THAT a poet should survive two thousand years is not remarkable. Whatever changes two thousand more may bring about, they will not affect the standing of Homer or of Virgil. ‘Ce n’est que le premier pas qui coûte.’ If you survive your first thousand, the others will fall into line. But that a poet writing two thousand years ago should to-day be the helpmate and spokesman of humanity is in the nature of a miracle. It can be accounted for only by the fact that Horace was a man wholly disillusioned, and wholly good-tempered.
No word in our language has been so misused in the past seventeen years as the word ‘disillusionment.’ It has come to mean the perpetual grouch of men still deeply resentful that the World War was not in the nature of a garden party, and that the World Peace was not a highway to Utopia. Every crime and every folly have been excused on this ground. Even the kaleidoscopic divorces of Reno, the suspension of privacy, the repeal of reticence, have been accounted for by the disillusionment of youth at the way the world was run when it was too young to run it, as the natural result of a war which saw greater acts of heroism and of supreme self-sacrifice than had ever before purified the souls of men.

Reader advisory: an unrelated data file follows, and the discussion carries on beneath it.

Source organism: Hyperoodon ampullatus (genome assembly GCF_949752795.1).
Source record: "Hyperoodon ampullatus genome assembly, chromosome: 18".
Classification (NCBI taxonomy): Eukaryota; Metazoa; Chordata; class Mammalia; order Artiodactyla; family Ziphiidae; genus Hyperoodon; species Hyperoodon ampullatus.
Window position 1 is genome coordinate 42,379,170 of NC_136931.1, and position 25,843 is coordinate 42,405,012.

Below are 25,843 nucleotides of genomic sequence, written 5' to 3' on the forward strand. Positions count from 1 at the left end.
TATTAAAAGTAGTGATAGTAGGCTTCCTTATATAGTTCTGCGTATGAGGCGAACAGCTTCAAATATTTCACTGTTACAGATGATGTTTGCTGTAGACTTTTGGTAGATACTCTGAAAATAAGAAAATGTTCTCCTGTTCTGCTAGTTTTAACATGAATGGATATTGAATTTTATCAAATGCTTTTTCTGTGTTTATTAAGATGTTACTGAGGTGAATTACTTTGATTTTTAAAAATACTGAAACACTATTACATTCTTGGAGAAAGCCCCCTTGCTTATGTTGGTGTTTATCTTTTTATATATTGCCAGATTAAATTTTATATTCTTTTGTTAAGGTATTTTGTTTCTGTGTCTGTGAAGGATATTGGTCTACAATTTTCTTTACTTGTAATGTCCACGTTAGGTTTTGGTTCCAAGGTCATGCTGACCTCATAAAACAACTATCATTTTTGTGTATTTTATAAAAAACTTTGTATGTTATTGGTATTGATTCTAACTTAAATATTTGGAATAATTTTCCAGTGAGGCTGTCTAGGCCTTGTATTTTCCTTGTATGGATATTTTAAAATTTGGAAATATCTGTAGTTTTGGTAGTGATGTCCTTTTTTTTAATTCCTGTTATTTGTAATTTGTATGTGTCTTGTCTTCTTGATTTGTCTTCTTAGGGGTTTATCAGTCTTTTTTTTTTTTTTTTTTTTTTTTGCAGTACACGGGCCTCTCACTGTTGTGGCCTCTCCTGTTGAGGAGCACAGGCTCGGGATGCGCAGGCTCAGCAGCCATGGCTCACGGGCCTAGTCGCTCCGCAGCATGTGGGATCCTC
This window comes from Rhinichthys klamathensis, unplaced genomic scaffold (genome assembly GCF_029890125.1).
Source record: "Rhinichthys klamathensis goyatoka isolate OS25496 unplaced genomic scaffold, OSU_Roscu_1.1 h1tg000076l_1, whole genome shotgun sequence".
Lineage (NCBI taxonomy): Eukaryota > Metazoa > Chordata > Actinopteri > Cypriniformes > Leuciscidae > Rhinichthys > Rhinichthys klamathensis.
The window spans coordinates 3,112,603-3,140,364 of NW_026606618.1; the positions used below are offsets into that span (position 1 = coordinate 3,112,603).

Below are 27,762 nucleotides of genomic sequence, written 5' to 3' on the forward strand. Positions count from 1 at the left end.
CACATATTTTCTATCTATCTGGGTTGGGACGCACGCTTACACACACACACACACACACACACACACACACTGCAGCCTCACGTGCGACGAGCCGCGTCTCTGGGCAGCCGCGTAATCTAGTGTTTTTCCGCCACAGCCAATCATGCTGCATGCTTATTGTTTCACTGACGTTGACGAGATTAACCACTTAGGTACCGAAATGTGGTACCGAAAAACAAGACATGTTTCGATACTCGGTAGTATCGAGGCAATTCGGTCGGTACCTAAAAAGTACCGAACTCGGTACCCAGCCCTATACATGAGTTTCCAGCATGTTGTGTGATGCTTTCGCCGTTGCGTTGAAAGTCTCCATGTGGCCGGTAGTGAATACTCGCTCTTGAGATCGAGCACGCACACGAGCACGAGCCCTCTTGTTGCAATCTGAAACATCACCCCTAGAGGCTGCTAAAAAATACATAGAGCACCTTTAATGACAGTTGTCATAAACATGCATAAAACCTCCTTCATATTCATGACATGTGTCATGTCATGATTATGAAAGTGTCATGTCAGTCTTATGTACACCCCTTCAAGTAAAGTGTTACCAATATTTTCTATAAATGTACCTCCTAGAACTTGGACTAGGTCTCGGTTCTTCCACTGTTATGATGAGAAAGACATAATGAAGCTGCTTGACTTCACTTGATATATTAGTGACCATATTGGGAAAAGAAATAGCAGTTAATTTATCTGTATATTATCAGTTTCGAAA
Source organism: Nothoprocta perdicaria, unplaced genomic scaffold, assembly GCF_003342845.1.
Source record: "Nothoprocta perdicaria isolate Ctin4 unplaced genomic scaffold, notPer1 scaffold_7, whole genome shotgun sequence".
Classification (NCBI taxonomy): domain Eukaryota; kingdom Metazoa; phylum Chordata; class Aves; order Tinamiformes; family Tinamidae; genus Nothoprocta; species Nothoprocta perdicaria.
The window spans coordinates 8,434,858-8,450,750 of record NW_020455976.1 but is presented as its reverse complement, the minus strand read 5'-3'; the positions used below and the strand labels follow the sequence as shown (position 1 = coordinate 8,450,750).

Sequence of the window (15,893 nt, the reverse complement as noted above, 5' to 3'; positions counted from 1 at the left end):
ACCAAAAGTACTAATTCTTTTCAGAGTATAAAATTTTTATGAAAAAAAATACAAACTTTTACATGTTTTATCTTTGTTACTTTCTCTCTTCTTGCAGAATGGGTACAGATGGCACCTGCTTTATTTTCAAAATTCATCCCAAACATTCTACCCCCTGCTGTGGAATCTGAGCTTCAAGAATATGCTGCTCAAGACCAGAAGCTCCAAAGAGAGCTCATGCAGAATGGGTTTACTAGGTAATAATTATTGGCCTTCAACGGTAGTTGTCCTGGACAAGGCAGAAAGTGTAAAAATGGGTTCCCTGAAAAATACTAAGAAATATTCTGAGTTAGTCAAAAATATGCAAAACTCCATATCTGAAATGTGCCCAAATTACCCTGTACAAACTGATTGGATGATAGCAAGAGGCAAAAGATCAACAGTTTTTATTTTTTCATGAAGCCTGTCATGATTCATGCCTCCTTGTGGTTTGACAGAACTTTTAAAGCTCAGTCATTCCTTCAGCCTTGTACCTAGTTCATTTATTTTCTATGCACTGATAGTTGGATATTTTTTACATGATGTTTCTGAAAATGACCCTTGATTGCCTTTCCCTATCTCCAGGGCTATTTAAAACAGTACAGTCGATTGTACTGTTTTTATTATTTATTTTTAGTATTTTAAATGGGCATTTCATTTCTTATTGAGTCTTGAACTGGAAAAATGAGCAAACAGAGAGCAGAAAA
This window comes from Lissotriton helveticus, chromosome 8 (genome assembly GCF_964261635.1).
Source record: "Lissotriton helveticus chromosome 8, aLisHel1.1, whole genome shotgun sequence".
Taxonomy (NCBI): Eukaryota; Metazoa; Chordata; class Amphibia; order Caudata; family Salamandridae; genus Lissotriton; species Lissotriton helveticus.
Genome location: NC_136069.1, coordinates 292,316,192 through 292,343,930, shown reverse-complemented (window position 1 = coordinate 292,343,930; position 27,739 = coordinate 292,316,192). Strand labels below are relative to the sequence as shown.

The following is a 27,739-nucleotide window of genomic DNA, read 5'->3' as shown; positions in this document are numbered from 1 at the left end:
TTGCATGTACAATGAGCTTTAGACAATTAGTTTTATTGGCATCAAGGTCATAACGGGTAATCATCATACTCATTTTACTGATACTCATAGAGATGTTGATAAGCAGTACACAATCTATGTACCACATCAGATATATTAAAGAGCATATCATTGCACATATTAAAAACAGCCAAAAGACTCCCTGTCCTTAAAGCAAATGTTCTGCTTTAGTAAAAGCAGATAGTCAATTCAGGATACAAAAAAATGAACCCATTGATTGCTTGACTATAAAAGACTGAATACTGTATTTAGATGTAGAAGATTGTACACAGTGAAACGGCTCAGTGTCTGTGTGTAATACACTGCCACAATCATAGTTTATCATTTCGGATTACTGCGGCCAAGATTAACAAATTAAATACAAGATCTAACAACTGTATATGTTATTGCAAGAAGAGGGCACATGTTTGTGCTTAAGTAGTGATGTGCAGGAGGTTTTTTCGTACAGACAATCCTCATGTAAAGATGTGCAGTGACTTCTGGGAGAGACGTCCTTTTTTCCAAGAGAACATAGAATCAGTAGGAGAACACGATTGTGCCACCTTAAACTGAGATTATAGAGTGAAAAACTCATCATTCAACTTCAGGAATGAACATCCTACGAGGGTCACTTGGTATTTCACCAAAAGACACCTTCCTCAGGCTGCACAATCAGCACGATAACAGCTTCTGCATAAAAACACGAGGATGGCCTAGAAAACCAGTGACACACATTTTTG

The disillusionment of Horace was not of this order. It meant that he had awakened from the noble dreams of youth to the equally noble realities of manhood. He saw life as a whole, and this educational process taught him that it is not easy to find happiness in ourselves, and that it is not possible to find it elsewhere. Reason, moderation, content, a wide mental horizon, a firm foundation of principle—these were the gifts of the gods (and Horace reverenced his gods) to men of good purpose and sobriety.
His upbringing was of the best. His father, though but a freed man who had received his name, Horatius, either because he had been the property of some member of the patrician family of Horatii, or because his birthplace, Venusia, was part of their vast estates in Apulia, was sanely ambitious for his promising young son. He took him to Rome to be educated, — an extravagance he could ill afford, — provided for him liberally, and watched over him with care. We hear nothing of the mother, so presumably she was dead. Rome was more concerned with the functions of motherhood than was Greece. She could not have endowed the world with her two great gifts, the sanctity of the family and the majesty of the law, she could not have given to it, as she did, a life morally worth the living, if she had not looked sharply after her women, emphasizing their duties rather than their privileges. But she was far from being a matriarchy like the United States. She was not a nation of husbands, but a nation of men. The foundation of the family was the father. He had undisputed authority, unshared responsibility, and often unlimited devotion.